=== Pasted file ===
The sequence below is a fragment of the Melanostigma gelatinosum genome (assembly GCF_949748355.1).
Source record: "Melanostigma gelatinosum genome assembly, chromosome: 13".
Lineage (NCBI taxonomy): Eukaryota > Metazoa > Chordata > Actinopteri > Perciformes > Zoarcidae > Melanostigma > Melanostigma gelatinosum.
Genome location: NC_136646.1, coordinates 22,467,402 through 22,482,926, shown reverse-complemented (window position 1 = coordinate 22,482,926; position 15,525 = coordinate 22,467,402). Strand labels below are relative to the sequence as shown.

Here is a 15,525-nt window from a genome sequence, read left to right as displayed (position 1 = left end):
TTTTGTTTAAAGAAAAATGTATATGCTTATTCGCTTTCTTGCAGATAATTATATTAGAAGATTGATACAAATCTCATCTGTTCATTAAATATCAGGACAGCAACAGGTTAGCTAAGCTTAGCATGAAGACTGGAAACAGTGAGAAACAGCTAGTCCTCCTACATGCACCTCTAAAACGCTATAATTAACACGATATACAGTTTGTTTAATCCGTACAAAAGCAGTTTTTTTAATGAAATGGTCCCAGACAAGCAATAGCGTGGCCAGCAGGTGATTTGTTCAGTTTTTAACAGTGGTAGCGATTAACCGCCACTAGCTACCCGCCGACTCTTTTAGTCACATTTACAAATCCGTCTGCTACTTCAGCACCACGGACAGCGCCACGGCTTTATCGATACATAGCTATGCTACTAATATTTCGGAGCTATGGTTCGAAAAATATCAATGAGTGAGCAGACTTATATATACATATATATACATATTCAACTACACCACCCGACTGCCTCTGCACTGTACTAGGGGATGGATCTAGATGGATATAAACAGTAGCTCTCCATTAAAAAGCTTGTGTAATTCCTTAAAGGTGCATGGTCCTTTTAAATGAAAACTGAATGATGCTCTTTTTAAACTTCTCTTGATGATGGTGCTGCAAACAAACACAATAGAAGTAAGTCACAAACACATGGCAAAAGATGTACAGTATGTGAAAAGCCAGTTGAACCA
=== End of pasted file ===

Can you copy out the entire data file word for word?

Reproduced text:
The sequence below is a fragment of the Melanostigma gelatinosum genome (assembly GCF_949748355.1).
Source record: "Melanostigma gelatinosum genome assembly, chromosome: 13".
Lineage (NCBI taxonomy): Eukaryota > Metazoa > Chordata > Actinopteri > Perciformes > Zoarcidae > Melanostigma > Melanostigma gelatinosum.
Genome location: NC_136646.1, coordinates 22,467,402 through 22,482,926, shown reverse-complemented (window position 1 = coordinate 22,482,926; position 15,525 = coordinate 22,467,402). Strand labels below are relative to the sequence as shown.

Here is a 15,525-nt window from a genome sequence, read left to right as displayed (position 1 = left end):
TTTTGTTTAAAGAAAAATGTATATGCTTATTCGCTTTCTTGCAGATAATTATATTAGAAGATTGATACAAATCTCATCTGTTCATTAAATATCAGGACAGCAACAGGTTAGCTAAGCTTAGCATGAAGACTGGAAACAGTGAGAAACAGCTAGTCCTCCTACATGCACCTCTAAAACGCTATAATTAACACGATATACAGTTTGTTTAATCCGTACAAAAGCAGTTTTTTTAATGAAATGGTCCCAGACAAGCAATAGCGTGGCCAGCAGGTGATTTGTTCAGTTTTTAACAGTGGTAGCGATTAACCGCCACTAGCTACCCGCCGACTCTTTTAGTCACATTTACAAATCCGTCTGCTACTTCAGCACCACGGACAGCGCCACGGCTTTATCGATACATAGCTATGCTACTAATATTTCGGAGCTATGGTTCGAAAAATATCAATGAGTGAGCAGACTTATATATACATATATATACATATTCAACTACACCACCCGACTGCCTCTGCACTGTACTAGGGGATGGATCTAGATGGATATAAACAGTAGCTCTCCATTAAAAAGCTTGTGTAATTCCTTAAAGGTGCATGGTCCTTTTAAATGAAAACTGAATGATGCTCTTTTTAAACTTCTCTTGATGATGGTGCTGCAAACAAACACAATAGAAGTAAGTCACAAACACATGGCAAAAGATGTACAGTATGTGAAAAGCCAGTTGAACCA